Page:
Then at 2:00 p.m., I participated on the panel of “The Importance of Telling Our Own Stories” with Reyna Grande, Barbara Ferrer, and Raquel Ortiz. Although I had jotted down some notes and most of the questions had been asked of me before, I was nervous and my answers sounded inadequate and rushed. Also, I was sitting next to the moderator, Kathy Cano Murillo so I had no time to prepare my answers. Meanwhile, my cohorts were jotting down answers so by the time they got to them, they sounded so much more intellectual. Even Reyna, whose English is her second language, sounded more seasoned than I did. I beat myself up all night for it. I know I shouldn’t but I did. (Note to self: NEVER sit next to the moderator.) My reading went well, though. I read the part about Eva dancing on the lakefront and her encounter with the married congero. Everyone laughed at the right parts and even during some of parts, I didn’t really think were all that humorous. I hoped I was able to convince some readers to buy the book. But since I had to leave before the Book Fair on Sunday, I don’t know how many of my books sold.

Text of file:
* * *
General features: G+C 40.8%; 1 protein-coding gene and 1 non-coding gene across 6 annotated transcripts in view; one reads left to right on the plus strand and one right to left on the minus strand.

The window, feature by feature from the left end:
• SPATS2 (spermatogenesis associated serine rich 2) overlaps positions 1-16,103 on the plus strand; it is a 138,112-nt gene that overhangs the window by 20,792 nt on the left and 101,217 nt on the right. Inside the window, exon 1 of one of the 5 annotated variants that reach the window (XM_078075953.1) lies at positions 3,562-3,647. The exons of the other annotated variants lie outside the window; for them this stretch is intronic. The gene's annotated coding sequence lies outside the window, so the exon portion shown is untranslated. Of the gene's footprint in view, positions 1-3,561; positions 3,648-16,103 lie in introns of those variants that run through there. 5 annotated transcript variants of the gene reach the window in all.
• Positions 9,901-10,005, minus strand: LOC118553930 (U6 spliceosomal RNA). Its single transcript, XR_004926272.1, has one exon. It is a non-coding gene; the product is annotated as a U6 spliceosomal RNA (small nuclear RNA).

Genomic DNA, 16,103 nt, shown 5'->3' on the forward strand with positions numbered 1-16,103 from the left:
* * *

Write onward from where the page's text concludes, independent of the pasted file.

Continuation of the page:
At 4:00 p.m. there was another panel discussion: “Chica Lit in Hollywood.” My girl, Marcela Landres, was on the panel, along with a couple of NY editors.

The weekend ended much too soon because I had to be back for a Sunday obligation and then work on Monday. I really wished I could have stayed through Sunday, especially for Kathy Cano Murillo's workshop; it really looked like a fun and creative activity.